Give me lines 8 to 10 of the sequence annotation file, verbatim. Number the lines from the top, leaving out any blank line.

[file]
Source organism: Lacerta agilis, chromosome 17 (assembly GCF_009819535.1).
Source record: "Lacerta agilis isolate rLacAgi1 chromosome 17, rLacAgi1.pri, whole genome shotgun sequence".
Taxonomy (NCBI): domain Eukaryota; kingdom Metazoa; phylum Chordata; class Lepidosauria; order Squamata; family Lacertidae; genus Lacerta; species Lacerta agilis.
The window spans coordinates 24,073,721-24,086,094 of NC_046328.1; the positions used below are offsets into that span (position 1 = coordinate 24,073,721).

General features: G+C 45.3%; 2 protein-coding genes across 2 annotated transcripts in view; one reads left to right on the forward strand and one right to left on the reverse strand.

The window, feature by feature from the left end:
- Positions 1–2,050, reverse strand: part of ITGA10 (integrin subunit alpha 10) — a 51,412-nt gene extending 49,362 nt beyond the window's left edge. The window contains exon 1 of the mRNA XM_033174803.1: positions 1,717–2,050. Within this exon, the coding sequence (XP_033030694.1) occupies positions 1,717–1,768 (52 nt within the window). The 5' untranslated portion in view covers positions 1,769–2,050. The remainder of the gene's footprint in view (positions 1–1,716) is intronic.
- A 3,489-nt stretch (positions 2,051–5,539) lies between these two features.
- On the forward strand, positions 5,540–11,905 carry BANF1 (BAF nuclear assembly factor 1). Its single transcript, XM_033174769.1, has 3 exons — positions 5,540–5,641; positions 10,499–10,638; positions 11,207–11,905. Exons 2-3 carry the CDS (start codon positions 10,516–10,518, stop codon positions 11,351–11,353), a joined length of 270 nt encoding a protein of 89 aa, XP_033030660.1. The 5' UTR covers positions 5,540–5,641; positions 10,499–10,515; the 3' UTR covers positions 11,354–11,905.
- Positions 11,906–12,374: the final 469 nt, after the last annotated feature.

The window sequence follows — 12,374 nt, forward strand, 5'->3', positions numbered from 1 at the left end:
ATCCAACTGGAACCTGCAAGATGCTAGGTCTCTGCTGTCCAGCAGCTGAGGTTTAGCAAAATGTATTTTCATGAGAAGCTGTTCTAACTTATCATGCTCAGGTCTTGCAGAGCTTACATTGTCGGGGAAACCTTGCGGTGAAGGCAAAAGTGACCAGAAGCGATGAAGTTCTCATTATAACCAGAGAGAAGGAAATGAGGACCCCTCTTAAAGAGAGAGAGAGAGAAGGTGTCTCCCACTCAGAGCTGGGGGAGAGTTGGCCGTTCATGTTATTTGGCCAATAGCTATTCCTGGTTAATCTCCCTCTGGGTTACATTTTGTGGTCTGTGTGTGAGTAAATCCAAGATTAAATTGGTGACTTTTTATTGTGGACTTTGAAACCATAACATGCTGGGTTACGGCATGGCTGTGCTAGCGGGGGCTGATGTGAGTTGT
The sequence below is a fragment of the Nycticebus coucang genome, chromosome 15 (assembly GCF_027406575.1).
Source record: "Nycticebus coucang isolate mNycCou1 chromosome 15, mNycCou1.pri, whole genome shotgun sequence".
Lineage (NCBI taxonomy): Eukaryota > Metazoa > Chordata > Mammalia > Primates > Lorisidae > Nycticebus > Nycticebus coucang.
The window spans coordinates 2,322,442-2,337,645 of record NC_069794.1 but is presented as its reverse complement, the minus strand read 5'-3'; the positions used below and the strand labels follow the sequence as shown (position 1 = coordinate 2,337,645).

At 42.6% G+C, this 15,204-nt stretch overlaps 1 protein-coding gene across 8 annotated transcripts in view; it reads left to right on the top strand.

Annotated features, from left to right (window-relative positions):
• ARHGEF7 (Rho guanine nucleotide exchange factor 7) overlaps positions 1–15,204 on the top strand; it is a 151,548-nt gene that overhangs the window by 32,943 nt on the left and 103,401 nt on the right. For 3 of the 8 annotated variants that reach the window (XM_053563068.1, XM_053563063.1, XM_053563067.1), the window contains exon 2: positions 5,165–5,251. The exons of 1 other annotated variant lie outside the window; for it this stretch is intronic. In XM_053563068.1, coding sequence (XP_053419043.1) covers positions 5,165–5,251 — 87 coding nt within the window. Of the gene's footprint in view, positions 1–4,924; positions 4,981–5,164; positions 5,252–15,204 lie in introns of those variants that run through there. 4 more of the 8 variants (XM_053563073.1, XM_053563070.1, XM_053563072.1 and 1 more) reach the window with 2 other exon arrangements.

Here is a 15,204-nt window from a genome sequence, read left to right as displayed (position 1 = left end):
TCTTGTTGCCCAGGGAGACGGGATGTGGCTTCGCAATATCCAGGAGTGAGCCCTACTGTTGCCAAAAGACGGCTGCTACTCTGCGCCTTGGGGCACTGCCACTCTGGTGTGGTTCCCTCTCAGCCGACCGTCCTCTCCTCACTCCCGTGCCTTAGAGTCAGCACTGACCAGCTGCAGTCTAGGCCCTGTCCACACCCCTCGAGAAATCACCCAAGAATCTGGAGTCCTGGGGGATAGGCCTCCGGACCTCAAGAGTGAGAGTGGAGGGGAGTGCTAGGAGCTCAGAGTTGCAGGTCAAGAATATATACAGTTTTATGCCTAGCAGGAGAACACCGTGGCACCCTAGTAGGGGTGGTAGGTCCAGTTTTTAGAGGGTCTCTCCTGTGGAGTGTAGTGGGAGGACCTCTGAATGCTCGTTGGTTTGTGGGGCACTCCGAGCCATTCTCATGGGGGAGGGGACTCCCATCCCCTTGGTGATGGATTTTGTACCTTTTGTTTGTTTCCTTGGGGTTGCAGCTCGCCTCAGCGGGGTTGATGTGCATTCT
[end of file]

- A 3,489-nt stretch (positions 2,051–5,539) lies between these two features.
- On the forward strand, positions 5,540–11,905 carry BANF1 (BAF nuclear assembly factor 1). Its single transcript, XM_033174769.1, has 3 exons — positions 5,540–5,641; positions 10,499–10,638; positions 11,207–11,905. Exons 2-3 carry the CDS (start codon positions 10,516–10,518, stop codon positions 11,351–11,353), a joined length of 270 nt encoding a protein of 89 aa, XP_033030660.1. The 5' UTR covers positions 5,540–5,641; positions 10,499–10,515; the 3' UTR covers positions 11,354–11,905.
- Positions 11,906–12,374: the final 469 nt, after the last annotated feature.